My Book/Movie Ranking System

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You may have noticed that I am now using a different rating system when reviewing books and movies. Just as a reference, this is a quick guide to what the rankings mean.

Entertainment and Intellect

These are the two things that I appreciate the most in a story. Entertainment is fairly obvious: how entertaining was the book or movie? You may wonder how this can apply to nonfiction books/documentaries if there is no story, but I assure you that it’s still perfectly possible for educational material to score highly in entertainment. The possible scores are:

 

5 – Enthralling. I was absolutely captivated from beginning to end. If this was a book, I probably finished it in a day or two, and then went straight back to re-read it. For a movie, I was on the edge of my seat the entire time.

4 – Fun. This was at least a little entertaining. This could be a book that has some parts that keep you up reading at night, or leave you craving more. It could also be a particularly funny movie that you wouldn’t mind paying money to see again.

3 – Neutral. This wasn’t a chore to get through, but it also wasn’t particularly enjoyable.

2 – Boring. This was a chore to get through. If I finished this, it was probably because I was obligated to by school’s required reading or having already spent money on a movie ticket. It may have many redeeming qualities or be liked by others, but not by me.

1 – Awful. This is not only boring, but it is also distracting and offensive. For whatever reason, I felt physically sickened by reading or watching this. You’ll hardly ever see this rating because most things this unentertaining never make it onto my read/watch list.

A good example of a 5-scoring nonfiction media are biographies, well-done documentaries, ethnographies, or just books on a really, really interesting topic, like wolf social behavior or game theory. 5-scoring fiction books, of course, are page-turners from cover to cover.

I probably don’t need to explain to you what a really boring book or movie is like…

Intellect may sound arrogant to require from a book or movie, but “intellect” was just the name I came up with for a broader concept. It really means “did this book/movie tell you or show you some lesson that you’ll never forget?” Almost every book or movie has some sort of character growth/theme in it, but those aren’t normally impactful. Aladdin may learn to be himself and Harry Potter may learn important lessons about love, but I’ll honestly never think of those things in my day-to-day life. However, Hamilton (which is neither book nor movie, but still deserves this) inspired several philosophical debates that I love thinking about to this day. The scores for intellect are as follows:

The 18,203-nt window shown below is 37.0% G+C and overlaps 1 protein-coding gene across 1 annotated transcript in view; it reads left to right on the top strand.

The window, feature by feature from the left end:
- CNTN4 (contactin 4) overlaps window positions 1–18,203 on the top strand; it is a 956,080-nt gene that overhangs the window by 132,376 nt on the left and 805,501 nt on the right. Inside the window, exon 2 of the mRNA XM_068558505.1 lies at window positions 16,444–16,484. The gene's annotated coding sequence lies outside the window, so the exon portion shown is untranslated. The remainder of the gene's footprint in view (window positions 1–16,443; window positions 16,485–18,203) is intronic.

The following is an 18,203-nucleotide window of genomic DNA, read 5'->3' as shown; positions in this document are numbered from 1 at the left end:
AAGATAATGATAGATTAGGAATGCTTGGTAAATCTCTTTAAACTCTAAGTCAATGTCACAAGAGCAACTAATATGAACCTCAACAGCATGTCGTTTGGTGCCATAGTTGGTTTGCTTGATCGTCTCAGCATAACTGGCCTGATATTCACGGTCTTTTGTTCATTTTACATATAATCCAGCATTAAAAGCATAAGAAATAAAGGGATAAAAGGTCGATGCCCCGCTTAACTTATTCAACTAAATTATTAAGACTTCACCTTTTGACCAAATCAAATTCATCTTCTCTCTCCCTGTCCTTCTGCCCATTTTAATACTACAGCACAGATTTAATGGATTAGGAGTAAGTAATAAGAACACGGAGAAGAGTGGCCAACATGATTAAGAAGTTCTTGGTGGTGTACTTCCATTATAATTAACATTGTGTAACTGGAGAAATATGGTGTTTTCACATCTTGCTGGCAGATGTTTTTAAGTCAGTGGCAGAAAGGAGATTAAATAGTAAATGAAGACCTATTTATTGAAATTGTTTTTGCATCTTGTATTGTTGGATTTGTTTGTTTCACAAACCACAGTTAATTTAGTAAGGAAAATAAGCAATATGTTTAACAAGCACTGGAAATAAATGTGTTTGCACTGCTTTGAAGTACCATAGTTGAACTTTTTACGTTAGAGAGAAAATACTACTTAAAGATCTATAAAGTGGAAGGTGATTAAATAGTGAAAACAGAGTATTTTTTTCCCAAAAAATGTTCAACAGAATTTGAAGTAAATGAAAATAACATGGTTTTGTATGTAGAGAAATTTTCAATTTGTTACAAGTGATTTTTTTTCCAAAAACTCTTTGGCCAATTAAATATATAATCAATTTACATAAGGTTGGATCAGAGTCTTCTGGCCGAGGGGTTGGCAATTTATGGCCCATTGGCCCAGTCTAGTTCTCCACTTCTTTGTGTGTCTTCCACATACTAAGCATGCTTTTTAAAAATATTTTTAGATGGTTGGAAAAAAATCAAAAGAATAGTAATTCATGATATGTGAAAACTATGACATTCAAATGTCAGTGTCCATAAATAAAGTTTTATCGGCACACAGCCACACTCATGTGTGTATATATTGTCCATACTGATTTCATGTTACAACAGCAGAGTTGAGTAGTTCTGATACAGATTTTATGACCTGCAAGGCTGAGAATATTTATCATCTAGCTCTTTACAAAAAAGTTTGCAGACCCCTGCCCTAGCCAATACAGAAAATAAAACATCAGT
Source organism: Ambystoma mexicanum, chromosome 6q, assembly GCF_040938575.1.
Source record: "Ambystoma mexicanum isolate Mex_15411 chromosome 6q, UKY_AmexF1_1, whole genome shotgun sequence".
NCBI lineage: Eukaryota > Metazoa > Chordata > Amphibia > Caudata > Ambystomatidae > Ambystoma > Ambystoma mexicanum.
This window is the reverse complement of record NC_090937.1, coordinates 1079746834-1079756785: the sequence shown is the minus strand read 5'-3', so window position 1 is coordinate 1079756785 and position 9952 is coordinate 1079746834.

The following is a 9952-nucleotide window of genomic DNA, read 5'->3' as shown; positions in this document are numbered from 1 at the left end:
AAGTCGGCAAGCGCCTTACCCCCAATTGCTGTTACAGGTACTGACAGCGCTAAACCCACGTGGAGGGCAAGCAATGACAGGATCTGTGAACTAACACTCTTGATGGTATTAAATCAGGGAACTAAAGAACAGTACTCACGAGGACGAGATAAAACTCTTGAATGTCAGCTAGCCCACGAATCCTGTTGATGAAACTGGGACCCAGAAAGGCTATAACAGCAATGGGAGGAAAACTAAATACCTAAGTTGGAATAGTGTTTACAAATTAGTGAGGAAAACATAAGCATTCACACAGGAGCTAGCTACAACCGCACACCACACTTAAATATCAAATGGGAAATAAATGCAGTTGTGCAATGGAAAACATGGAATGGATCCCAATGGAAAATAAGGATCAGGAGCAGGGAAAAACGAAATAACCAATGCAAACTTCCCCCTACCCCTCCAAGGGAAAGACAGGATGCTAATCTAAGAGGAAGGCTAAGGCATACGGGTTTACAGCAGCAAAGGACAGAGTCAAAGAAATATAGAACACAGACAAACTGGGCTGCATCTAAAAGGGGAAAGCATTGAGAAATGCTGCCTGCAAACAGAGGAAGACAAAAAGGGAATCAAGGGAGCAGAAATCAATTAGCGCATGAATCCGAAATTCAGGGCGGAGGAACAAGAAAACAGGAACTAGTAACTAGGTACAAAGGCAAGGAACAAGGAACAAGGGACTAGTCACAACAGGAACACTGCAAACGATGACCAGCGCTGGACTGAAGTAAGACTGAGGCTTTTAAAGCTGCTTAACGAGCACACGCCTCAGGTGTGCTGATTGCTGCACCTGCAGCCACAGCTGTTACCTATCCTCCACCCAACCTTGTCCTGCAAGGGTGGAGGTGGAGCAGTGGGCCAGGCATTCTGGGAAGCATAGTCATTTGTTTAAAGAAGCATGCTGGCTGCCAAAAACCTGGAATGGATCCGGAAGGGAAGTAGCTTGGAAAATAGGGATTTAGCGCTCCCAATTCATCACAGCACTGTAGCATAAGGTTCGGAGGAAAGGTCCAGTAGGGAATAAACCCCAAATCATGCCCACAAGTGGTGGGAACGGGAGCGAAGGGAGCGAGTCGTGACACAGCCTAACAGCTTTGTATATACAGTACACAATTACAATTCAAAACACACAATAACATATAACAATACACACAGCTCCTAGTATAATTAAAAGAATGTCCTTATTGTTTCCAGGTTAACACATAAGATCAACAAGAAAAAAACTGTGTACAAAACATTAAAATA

5 – Awesome. This changed the way I view life.

4 – Good. This brought up some interesting issues that I can talk about over dinner, but I won’t necessarily change the way I behave because of it. Or maybe the story addresses an important question but doesn’t give a full answer, like when superheroes are banned in The Incredibles.

3 – Neutral. There was no intellect worth discussing.

2 – Backwards. This is dumb, but harmless. Maybe the protagonist was brought back to life by the tears or his friends, or the main characters learn that they can never trust anyone. I strongly disagree with the lesson or think that it was presented in a clumsy way.

1 – This makes me feel dumber, and I worry for mankind. Imagine a Nazi propaganda film. This book or movie promotes horrible lessons/solutions to real-world problems. I would never expose my child to it for fear they would grow up to be a worse person. I don’t believe in censorship, but my low rating will have to do.

Intellect isn’t something that most people look for in a story, but I have noticed that many of the greats have some kind of message that changes peoples lives. After all, that’s what every artist wants to do: to change the world through their art, to start a mini revolution. Yes, people will remember a movie that made them cry, or a book that made them laugh, but there are other things that will make someone say, “The world would be so much better if everyone watched this.”